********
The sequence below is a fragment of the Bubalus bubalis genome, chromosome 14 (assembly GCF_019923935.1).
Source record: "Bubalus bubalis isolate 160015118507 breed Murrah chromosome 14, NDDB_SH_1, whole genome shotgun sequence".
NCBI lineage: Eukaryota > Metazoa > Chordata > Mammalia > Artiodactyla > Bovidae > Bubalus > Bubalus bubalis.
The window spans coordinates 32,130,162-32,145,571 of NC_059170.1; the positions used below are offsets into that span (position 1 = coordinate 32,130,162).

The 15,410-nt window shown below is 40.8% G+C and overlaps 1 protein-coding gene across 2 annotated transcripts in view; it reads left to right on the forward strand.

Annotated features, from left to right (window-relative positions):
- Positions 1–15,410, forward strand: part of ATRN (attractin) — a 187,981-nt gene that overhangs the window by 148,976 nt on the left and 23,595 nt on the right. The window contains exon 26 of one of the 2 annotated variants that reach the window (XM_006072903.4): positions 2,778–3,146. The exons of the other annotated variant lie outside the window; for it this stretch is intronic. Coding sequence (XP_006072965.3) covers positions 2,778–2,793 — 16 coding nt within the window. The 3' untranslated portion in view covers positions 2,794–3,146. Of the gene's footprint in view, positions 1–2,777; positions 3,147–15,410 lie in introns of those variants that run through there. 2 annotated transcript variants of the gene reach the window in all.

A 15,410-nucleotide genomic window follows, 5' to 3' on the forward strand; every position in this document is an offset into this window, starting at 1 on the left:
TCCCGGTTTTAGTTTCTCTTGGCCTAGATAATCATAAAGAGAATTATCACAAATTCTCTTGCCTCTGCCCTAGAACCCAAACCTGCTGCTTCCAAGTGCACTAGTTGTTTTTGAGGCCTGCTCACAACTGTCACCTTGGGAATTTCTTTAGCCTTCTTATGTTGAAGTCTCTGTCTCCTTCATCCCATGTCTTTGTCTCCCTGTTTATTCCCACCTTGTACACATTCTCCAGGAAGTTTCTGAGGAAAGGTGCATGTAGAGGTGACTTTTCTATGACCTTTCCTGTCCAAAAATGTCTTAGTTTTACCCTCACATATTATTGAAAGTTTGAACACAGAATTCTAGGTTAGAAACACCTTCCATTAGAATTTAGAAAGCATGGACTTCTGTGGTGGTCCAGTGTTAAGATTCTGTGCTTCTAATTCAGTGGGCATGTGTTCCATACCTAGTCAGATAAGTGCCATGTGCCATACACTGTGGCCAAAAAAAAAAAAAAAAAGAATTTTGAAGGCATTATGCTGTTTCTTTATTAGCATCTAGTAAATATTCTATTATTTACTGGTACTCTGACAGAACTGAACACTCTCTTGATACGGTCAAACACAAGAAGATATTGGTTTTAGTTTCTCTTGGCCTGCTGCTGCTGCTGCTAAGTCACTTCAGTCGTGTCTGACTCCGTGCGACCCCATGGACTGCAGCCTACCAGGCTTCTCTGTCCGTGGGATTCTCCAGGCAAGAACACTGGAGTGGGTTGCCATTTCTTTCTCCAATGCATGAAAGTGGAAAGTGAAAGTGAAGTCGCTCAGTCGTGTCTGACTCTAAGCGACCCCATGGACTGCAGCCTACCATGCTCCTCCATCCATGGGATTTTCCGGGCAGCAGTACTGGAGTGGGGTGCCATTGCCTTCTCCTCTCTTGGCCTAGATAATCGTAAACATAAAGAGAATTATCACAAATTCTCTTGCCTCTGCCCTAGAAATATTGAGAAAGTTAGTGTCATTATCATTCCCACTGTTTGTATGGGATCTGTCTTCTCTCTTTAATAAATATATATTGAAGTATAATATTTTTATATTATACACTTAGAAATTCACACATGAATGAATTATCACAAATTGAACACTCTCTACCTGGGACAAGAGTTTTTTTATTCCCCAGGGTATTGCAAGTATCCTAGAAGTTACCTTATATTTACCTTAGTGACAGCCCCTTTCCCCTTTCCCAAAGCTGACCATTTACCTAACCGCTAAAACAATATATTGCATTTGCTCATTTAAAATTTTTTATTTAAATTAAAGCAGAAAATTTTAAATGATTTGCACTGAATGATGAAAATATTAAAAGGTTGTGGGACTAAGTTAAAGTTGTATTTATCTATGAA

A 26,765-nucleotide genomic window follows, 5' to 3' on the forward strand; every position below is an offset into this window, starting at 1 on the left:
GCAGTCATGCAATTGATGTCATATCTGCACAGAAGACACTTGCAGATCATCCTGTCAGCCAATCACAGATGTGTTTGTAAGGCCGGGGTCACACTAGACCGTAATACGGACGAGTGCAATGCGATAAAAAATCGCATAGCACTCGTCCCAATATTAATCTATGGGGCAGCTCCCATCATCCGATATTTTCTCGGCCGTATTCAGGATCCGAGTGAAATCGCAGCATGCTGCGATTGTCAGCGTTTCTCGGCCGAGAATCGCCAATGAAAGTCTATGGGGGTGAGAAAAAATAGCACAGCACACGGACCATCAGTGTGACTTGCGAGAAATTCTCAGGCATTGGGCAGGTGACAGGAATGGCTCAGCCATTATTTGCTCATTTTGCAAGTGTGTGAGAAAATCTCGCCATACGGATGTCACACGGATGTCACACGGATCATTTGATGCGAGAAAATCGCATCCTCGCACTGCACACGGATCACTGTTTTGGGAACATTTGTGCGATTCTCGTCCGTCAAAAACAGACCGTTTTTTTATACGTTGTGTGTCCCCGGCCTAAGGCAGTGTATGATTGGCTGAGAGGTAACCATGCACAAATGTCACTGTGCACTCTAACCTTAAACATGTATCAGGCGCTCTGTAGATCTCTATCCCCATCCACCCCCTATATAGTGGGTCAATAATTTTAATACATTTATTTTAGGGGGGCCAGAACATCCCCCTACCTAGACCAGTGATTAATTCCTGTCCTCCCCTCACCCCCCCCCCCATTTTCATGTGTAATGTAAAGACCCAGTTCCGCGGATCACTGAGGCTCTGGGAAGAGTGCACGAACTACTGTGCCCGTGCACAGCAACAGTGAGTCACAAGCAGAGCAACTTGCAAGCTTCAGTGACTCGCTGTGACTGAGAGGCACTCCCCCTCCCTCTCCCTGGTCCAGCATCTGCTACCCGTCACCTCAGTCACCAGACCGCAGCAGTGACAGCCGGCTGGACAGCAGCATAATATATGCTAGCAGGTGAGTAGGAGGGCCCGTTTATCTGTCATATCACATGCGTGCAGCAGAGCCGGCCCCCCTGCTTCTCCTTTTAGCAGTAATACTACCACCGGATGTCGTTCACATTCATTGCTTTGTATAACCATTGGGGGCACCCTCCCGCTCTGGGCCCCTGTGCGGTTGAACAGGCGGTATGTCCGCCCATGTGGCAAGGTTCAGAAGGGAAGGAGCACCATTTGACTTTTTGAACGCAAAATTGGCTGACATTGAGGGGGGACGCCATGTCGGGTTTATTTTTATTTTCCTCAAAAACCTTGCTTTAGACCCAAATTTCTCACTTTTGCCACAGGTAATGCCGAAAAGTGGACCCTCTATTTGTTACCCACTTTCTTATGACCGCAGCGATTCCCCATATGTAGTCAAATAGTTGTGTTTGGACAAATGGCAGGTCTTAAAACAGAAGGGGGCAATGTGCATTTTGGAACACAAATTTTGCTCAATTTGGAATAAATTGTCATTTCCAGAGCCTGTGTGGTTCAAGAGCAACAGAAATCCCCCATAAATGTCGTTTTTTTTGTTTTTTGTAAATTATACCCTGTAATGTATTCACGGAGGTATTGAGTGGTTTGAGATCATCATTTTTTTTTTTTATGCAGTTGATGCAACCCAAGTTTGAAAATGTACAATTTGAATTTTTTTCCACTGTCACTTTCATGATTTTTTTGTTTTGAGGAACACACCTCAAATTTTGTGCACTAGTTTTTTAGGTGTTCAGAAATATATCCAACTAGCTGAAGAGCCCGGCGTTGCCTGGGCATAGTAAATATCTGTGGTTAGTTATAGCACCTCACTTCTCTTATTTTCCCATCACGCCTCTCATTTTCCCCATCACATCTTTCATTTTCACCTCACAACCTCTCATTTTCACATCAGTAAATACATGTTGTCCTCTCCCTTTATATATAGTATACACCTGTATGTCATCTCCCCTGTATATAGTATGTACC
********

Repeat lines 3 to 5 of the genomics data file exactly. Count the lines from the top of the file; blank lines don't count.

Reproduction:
NCBI lineage: Eukaryota > Metazoa > Chordata > Mammalia > Artiodactyla > Bovidae > Bubalus > Bubalus bubalis.
The window spans coordinates 32,130,162-32,145,571 of NC_059170.1; the positions used below are offsets into that span (position 1 = coordinate 32,130,162).

The 15,410-nt window shown below is 40.8% G+C and overlaps 1 protein-coding gene across 2 annotated transcripts in view; it reads left to right on the forward strand.